“Mining Secrets”: When there is strength in numbers
65 journalists, coordinated by Forbidden Stories, have come together to pursue the work of colleagues threatened for investigating environmental scandals in Guatemala.
Three years ago, we set out to pursue the work of journalists threatened for reporting on environmental scandals in India, Tanzania and Guatemala.
That collaborative investigation, the Green Blood project, coordinated by Forbidden Stories with the participation of 40 journalists from around the world, revealed serious environmental damage caused by mining companies – an opaque industry that has become more and more dangerous for journalists to investigate.
In Guatemala, journalist Carlos Choc at Prensa Comunitaria was harassed by the authorities and later forced into hiding after he began to look into the activities of a powerful mining conglomerate. Choc’s troubles began the day he took a photo of a fisherman who was killed by police during a protest against the mine, which had been accused of polluting Lake Izabal.
Last Spring, Forbidden Stories received a leak – hundreds of thousands of documents – from a collective of hackers calling themselves “Guacamaya Roja,” named after a tropical macaw present in Guatemala. The documents came from the local subsidiary of mining conglomerate Solway Group, operated mostly by Russian and Estonian citizens and headquartered in Switzerland.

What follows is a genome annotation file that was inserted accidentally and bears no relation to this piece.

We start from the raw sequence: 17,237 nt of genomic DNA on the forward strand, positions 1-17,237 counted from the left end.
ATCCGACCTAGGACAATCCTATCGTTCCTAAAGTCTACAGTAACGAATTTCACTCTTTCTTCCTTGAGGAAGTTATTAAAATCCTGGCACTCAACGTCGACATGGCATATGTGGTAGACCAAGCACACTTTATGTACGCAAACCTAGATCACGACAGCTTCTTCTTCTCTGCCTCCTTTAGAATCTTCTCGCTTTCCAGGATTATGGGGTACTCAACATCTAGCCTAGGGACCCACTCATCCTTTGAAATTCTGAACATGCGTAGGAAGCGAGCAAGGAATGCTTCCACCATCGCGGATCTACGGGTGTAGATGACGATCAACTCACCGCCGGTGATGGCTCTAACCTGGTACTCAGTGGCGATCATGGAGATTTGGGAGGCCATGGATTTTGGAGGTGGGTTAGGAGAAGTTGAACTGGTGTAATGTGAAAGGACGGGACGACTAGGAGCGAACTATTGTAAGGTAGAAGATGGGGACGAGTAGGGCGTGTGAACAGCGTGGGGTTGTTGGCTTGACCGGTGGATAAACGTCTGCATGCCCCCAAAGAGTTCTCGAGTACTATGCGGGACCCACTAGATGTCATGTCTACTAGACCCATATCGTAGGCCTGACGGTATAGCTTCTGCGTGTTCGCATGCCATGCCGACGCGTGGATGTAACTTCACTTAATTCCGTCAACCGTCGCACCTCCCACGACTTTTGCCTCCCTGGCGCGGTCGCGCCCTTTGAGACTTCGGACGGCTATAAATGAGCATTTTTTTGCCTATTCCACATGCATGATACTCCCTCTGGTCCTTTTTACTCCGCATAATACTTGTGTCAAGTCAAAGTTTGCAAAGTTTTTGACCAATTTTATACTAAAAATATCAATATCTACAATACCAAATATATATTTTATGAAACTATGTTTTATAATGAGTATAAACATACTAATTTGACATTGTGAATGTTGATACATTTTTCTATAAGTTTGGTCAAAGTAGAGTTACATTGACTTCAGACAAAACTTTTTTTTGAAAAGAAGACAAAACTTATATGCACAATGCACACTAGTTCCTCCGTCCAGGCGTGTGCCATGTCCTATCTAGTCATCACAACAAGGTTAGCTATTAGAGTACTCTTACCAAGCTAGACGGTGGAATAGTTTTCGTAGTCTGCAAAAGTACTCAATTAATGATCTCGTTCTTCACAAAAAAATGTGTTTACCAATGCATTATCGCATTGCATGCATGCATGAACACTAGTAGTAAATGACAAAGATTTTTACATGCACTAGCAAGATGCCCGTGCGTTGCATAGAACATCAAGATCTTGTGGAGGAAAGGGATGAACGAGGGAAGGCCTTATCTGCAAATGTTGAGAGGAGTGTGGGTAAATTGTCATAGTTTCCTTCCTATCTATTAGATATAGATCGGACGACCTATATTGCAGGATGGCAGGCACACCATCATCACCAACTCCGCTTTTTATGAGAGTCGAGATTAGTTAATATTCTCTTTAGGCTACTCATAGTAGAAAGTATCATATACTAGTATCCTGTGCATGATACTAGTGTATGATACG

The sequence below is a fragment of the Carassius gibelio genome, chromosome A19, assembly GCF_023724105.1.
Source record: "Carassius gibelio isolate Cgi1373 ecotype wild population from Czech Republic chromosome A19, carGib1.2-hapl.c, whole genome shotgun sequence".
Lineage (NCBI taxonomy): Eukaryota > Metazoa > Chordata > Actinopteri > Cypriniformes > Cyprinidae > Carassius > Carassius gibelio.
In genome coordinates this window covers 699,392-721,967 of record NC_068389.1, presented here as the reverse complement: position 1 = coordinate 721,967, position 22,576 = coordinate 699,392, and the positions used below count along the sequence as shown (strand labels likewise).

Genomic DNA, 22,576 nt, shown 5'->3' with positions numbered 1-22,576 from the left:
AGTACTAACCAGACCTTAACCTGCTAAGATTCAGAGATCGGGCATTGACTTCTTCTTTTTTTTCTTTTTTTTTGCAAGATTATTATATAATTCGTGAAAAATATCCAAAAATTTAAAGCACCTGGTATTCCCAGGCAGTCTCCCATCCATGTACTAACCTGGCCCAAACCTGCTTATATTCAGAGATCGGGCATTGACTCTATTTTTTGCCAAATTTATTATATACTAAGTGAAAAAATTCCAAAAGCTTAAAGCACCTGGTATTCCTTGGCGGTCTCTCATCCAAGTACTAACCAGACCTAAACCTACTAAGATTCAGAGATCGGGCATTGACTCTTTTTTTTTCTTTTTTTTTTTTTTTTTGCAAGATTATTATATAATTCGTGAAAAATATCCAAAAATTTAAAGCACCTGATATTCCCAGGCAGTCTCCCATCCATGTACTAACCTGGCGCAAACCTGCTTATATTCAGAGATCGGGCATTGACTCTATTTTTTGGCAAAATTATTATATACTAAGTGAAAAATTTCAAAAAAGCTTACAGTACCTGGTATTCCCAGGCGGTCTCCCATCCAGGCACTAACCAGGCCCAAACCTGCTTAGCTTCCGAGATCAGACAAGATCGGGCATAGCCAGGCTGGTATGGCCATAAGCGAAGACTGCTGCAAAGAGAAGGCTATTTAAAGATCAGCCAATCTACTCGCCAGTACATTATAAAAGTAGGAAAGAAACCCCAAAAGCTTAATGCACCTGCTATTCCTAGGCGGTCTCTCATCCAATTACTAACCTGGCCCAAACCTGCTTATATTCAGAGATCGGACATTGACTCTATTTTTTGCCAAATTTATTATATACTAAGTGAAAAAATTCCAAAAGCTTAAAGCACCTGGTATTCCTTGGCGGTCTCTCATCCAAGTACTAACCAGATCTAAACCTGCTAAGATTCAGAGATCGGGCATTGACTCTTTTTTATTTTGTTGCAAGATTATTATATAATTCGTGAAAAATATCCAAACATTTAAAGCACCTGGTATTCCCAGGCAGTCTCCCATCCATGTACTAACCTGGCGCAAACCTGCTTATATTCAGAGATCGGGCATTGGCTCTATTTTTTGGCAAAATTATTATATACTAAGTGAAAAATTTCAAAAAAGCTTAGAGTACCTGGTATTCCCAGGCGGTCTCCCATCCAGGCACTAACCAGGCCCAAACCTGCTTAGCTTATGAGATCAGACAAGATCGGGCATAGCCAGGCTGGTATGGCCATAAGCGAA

In it, we discovered how journalists who reported on the mine were systematically profiled, surveilled and even followed by drones – another serious attack against the press.
The data leak also shows us the company’s efforts to avoid responsibility, despite abuses against the press and risks to the environment. “Mining Secrets” uncovers damning scientific studies hidden from public view and shows how loyalties were bought through generous donations. Even worse, we found proposed strategies for displacing dozens of families by spreading rumors about community leaders, all in an effort to extract the precious resource of ferronickel.
At a time when climate change is forcing us to urgently rethink our ways of living and imagine solutions for ending our reliance on deadly, polluting industries, journalists need more than ever to be able to report freely on these topics. It is vital for our democracies that this type of journalism be able to serve as a counter-balance to powerful interests, and that journalists be able to investigate and report on environmental scandals.
When they’re prevented from doing this, Forbidden Stories will – time and time again – bring together a global network of journalists to pursue their investigations.